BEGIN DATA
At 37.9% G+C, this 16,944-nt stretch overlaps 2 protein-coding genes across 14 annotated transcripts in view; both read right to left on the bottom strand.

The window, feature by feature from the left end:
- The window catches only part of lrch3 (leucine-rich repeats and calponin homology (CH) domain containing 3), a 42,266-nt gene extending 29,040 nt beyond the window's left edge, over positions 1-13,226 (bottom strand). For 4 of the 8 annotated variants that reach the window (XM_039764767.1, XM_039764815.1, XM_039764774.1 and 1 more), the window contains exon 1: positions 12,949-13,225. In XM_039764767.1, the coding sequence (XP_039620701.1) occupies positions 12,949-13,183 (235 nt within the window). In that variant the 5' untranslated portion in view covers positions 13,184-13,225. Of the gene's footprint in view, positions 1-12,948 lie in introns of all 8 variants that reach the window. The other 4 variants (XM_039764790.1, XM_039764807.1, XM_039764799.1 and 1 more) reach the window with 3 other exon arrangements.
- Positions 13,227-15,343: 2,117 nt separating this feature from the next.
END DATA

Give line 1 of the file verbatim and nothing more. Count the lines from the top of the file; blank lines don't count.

At 37.9% G+C, this 16,944-nt stretch overlaps 2 protein-coding genes across 14 annotated transcripts in view; both read right to left on the bottom strand.